I’ve been fed up with the speed of WordPress for years but haven’t had the time to learn how to properly switch to an alternative. Until I discovered Hugo!
Hugo is a static file website generator written in Go. It generates an updated site pretty quick on a laptop for the kind of size of blog and information site I’m running.
I have also been trying out Jekyll since that is natively supported on GitHub pages - for example, GitHub itself will generate your site when you “push” changes to the repo that underpins the site.
There are several problems with using GitHub and Jekyll:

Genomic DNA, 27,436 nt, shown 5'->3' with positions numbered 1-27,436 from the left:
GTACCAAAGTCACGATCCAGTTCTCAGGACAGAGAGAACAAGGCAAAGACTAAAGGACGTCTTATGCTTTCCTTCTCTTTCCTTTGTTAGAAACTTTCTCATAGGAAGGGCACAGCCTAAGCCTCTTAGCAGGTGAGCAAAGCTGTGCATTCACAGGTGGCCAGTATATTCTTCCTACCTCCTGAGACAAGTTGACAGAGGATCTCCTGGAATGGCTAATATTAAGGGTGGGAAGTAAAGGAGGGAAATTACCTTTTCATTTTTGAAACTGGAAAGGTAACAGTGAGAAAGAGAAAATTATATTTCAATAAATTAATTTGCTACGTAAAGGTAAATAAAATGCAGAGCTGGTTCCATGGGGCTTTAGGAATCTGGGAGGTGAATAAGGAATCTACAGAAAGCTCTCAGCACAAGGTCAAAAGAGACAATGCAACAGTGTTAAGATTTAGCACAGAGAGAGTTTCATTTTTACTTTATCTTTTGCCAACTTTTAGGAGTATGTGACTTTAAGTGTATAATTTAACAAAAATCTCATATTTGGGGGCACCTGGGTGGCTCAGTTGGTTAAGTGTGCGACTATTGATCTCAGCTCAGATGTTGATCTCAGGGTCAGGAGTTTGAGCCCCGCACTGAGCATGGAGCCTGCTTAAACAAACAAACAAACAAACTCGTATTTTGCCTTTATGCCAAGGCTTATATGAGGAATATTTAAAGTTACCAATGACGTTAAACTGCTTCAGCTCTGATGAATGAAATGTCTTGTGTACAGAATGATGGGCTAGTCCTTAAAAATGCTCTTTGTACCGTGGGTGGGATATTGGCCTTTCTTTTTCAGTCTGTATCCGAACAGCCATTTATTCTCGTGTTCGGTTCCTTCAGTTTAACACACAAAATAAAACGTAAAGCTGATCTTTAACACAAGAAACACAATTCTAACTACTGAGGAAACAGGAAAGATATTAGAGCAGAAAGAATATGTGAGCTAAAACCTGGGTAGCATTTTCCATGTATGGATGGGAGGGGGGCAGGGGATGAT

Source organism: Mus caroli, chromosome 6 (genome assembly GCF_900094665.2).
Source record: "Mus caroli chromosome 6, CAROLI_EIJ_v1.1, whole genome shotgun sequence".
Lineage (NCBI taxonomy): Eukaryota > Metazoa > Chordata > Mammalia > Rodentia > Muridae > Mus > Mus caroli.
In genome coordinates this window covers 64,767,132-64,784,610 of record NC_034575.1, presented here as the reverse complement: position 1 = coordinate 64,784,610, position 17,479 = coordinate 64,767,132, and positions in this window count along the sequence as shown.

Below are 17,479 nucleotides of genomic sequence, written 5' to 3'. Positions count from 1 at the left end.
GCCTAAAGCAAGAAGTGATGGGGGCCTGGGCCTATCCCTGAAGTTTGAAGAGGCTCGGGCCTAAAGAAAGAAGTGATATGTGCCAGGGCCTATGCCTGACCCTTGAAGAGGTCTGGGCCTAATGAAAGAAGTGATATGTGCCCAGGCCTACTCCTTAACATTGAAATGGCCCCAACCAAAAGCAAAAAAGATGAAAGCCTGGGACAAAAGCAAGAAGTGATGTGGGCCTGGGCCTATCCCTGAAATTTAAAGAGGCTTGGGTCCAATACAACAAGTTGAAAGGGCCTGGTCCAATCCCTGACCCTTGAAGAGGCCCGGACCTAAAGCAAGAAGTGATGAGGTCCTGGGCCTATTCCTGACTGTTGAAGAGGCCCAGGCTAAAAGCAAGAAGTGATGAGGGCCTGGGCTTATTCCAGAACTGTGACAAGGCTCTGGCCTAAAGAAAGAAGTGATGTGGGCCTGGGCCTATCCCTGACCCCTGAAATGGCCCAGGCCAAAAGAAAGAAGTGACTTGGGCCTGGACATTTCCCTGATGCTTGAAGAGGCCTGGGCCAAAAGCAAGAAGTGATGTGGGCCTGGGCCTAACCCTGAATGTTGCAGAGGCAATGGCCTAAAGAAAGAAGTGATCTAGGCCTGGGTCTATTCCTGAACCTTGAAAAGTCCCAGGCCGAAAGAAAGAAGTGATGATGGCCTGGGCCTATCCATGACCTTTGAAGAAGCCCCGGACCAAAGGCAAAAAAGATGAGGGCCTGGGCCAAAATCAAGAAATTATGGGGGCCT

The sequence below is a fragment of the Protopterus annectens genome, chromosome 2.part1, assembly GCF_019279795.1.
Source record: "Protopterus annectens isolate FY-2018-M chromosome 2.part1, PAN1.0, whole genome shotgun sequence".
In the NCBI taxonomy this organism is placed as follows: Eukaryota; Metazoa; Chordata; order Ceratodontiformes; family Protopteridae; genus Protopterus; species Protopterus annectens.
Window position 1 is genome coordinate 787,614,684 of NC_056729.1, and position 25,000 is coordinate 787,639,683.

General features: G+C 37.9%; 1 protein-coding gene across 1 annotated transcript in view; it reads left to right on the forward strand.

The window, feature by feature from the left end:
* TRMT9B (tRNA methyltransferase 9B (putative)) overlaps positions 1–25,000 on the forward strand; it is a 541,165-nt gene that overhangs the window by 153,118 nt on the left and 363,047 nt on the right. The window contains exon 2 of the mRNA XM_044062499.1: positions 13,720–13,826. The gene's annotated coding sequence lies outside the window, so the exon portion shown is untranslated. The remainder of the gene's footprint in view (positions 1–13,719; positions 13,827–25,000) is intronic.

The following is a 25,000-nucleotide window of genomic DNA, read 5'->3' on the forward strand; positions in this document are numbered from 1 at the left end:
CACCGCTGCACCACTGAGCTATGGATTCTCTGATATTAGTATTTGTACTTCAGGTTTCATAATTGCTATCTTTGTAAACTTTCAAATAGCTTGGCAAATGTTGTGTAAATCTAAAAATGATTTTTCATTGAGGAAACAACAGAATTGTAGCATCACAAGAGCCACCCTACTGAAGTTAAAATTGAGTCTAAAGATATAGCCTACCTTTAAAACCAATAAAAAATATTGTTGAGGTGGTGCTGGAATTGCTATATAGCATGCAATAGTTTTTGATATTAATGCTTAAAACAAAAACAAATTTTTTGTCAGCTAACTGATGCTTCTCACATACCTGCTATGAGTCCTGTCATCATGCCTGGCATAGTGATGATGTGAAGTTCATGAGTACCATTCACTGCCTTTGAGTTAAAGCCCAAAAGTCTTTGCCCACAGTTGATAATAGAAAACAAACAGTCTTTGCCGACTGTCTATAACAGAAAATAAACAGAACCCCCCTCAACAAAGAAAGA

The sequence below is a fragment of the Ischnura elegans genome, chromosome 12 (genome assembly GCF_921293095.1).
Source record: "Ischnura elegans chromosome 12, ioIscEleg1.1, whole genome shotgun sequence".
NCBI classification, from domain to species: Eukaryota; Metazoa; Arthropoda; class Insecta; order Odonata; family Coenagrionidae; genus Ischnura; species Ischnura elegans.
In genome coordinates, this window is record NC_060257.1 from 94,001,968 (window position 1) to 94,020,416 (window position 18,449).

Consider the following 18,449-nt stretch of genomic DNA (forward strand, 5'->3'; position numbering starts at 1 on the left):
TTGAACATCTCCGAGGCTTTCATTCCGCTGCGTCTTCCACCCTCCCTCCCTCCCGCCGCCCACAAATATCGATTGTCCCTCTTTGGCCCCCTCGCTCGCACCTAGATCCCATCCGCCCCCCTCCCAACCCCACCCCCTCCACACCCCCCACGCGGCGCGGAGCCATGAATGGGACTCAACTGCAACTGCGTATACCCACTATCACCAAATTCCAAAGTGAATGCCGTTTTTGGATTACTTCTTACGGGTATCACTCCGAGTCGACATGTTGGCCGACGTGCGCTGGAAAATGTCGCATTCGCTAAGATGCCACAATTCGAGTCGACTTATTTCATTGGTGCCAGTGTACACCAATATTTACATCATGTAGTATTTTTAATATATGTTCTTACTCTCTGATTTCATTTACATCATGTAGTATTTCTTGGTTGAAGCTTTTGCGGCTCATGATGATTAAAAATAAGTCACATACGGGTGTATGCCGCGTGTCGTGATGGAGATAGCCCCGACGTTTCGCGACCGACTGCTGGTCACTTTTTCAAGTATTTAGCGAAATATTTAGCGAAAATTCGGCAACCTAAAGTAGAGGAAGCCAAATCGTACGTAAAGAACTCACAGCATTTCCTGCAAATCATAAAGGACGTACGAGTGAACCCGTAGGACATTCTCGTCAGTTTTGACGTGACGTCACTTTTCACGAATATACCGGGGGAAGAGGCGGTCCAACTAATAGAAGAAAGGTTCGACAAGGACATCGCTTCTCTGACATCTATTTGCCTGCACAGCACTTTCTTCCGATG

- Unless you pay, you cannot hide the source code for your site on GitHub
Jekyll’s build process is very sensitive. It fails fairly often for the most trivial of reasons and when the build does fail, the help information is obscure to say the least.
You can build locally and you might get more information but then you have to install and maintain an installation of Ruby. This is a significant pain, especially on Windows. I don’t know Ruby and I don’t want to know it either.
Jekyll itself is also more than a little strange in places. With things that don’t work for no obvious reason.
While there are some themes for Jekyll, I couldn’t find any that really met my needs and writing your own seems harder than for Hugo. Though that might just be me.
So Jekyll/GitHub was not a viable alternative to Wordpress. It just about works for a simple information site like a documentation one but I certainly wouldn’t want it to be my main blogging site.
Moving away from WordPress